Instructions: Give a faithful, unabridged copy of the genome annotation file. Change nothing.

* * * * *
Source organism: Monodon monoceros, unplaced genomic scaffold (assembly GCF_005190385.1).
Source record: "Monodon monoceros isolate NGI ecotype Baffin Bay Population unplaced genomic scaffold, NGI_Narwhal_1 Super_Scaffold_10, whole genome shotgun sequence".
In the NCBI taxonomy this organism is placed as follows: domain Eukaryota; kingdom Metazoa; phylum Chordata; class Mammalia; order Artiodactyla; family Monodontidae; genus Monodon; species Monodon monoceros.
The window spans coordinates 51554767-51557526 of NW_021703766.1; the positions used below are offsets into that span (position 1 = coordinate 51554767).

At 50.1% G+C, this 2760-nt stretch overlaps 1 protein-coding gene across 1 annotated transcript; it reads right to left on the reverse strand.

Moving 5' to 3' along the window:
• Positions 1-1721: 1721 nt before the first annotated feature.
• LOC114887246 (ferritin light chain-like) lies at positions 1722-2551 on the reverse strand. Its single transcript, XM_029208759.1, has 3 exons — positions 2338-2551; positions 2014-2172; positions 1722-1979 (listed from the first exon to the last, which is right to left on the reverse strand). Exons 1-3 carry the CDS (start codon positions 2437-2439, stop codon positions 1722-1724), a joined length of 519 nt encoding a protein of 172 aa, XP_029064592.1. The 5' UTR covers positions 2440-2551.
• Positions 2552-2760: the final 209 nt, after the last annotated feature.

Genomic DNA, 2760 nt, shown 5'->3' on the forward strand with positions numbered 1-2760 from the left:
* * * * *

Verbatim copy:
Source organism: Monodon monoceros, unplaced genomic scaffold (assembly GCF_005190385.1).
Source record: "Monodon monoceros isolate NGI ecotype Baffin Bay Population unplaced genomic scaffold, NGI_Narwhal_1 Super_Scaffold_10, whole genome shotgun sequence".
In the NCBI taxonomy this organism is placed as follows: domain Eukaryota; kingdom Metazoa; phylum Chordata; class Mammalia; order Artiodactyla; family Monodontidae; genus Monodon; species Monodon monoceros.
The window spans coordinates 51554767-51557526 of NW_021703766.1; the positions used below are offsets into that span (position 1 = coordinate 51554767).

At 50.1% G+C, this 2760-nt stretch overlaps 1 protein-coding gene across 1 annotated transcript; it reads right to left on the reverse strand.

Moving 5' to 3' along the window:
• Positions 1-1721: 1721 nt before the first annotated feature.
• LOC114887246 (ferritin light chain-like) lies at positions 1722-2551 on the reverse strand. Its single transcript, XM_029208759.1, has 3 exons — positions 2338-2551; positions 2014-2172; positions 1722-1979 (listed from the first exon to the last, which is right to left on the reverse strand). Exons 1-3 carry the CDS (start codon positions 2437-2439, stop codon positions 1722-1724), a joined length of 519 nt encoding a protein of 172 aa, XP_029064592.1. The 5' UTR covers positions 2440-2551.
• Positions 2552-2760: the final 209 nt, after the last annotated feature.

Genomic DNA, 2760 nt, shown 5'->3' on the forward strand with positions numbered 1-2760 from the left: